Animals suffer many of the same ailments that people do—including mastitis, a painful infection of the mammary glands. When Spring, a 12-year-old Nubian goat, began acting lethargic, lost her appetite and appeared to have a swollen udder this past May, the Sillis family grew concerned. Spring had been part of the family since she was born and raised on their property as part of daughter Claire’s 4H project.
Claire and her mother, Alice, tried their best to alleviate Spring’s symptoms, but to no avail. They brought her into the Large Animal Clinic at the UC Davis veterinary hospital where she was seen by Drs. Callum Donnelley and Ailbhe King, residents in training under Dr. Meera Heller, chief of the Livestock Medicine Service.
Laboratory tests confirmed that Spring was suffering from a case of mastitis which can cause fever, lethargy and lack of appetite along with pain. Her veterinary team prescribed antibiotics and milking out the mammary gland with a recheck in a week.
Milking a goat with painful udders is easier said than done, however, with her owners reporting it nearly impossible “because she was a pistol.” After a week in the hospital for milking out and intramammary antibiotics, Spring was cleared to return home. Unfortunately, by the end of June, she returned to the hospital with a recurrent infection.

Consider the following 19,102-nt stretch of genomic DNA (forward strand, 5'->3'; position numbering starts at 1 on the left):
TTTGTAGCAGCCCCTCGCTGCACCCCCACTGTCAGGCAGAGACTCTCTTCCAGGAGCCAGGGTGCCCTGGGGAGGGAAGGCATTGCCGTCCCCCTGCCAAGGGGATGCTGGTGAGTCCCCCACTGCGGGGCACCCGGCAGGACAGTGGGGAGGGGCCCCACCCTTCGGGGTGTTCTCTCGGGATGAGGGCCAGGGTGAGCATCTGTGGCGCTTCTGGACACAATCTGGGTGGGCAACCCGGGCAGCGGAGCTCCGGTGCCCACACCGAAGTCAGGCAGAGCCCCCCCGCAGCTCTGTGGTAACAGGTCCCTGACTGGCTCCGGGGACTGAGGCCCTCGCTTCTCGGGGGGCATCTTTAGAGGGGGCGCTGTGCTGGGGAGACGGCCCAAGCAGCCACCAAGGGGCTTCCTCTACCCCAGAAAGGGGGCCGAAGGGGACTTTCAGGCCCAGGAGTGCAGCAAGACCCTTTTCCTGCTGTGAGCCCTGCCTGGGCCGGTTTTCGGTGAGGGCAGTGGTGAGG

Even when dairy goats have retired from milk production, it’s not uncommon for them to spontaneously produce milk and have a chronic issue with mastitis, Dr. Heller explained.
“Inappropriate lactation, as we call it, is usually fairly benign,” she said. “In some cases, though, the recurrence of infection can lead to a clinical decision to remove the mammary glands through a mastectomy.”
Dr. Heller said the procedure is not uncommon at UC Davis as they see a good number of pet and geriatric goats, or valuable dairy goats with good genetics that are still prized as breeding stock, even if they can no longer produce milk.
While a mastectomy can be a little scary for students and residents to learn, it’s not a difficult procedure with good knowledge of the goat’s anatomy, she said.
“It’s a good surgery for both residents and students and can even be done in the field in general practice,” Dr. Heller said. “This is part of learning how to manage mastitis which is an important component of production animal medicine.”
Spring has made a full recovery and is back to enjoying life in Amador County with her goat companion and human family.
“We’re so grateful to have her returned to health from a very serious condition that could have become septic and ended her life,” Alice said. “We were impressed with the team approach of involving students and residents in her care and comforted knowing she was in excellent hands.”
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